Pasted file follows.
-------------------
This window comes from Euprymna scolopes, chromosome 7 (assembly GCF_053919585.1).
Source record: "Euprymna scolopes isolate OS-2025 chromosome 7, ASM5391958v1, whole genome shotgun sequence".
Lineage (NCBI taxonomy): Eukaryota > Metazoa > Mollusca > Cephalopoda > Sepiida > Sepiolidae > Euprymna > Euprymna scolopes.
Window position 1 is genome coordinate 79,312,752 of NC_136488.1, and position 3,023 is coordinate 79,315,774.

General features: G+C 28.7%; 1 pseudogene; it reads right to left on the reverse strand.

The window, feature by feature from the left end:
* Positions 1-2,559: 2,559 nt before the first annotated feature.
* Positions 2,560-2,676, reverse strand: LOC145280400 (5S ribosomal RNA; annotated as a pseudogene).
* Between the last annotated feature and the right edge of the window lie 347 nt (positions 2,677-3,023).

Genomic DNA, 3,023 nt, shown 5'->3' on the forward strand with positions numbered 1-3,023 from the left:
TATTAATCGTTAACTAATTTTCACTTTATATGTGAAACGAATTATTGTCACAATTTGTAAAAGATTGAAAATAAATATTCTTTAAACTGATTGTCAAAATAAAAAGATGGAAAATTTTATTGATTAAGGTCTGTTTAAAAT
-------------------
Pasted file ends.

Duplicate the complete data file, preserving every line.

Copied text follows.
This window comes from Euprymna scolopes, chromosome 7 (assembly GCF_053919585.1).
Source record: "Euprymna scolopes isolate OS-2025 chromosome 7, ASM5391958v1, whole genome shotgun sequence".
Lineage (NCBI taxonomy): Eukaryota > Metazoa > Mollusca > Cephalopoda > Sepiida > Sepiolidae > Euprymna > Euprymna scolopes.
Window position 1 is genome coordinate 79,312,752 of NC_136488.1, and position 3,023 is coordinate 79,315,774.

General features: G+C 28.7%; 1 pseudogene; it reads right to left on the reverse strand.

The window, feature by feature from the left end:
* Positions 1-2,559: 2,559 nt before the first annotated feature.
* Positions 2,560-2,676, reverse strand: LOC145280400 (5S ribosomal RNA; annotated as a pseudogene).
* Between the last annotated feature and the right edge of the window lie 347 nt (positions 2,677-3,023).

Genomic DNA, 3,023 nt, shown 5'->3' on the forward strand with positions numbered 1-3,023 from the left:
TATTAATCGTTAACTAATTTTCACTTTATATGTGAAACGAATTATTGTCACAATTTGTAAAAGATTGAAAATAAATATTCTTTAAACTGATTGTCAAAATAAAAAGATGGAAAATTTTATTGATTAAGGTCTGTTTAAAAT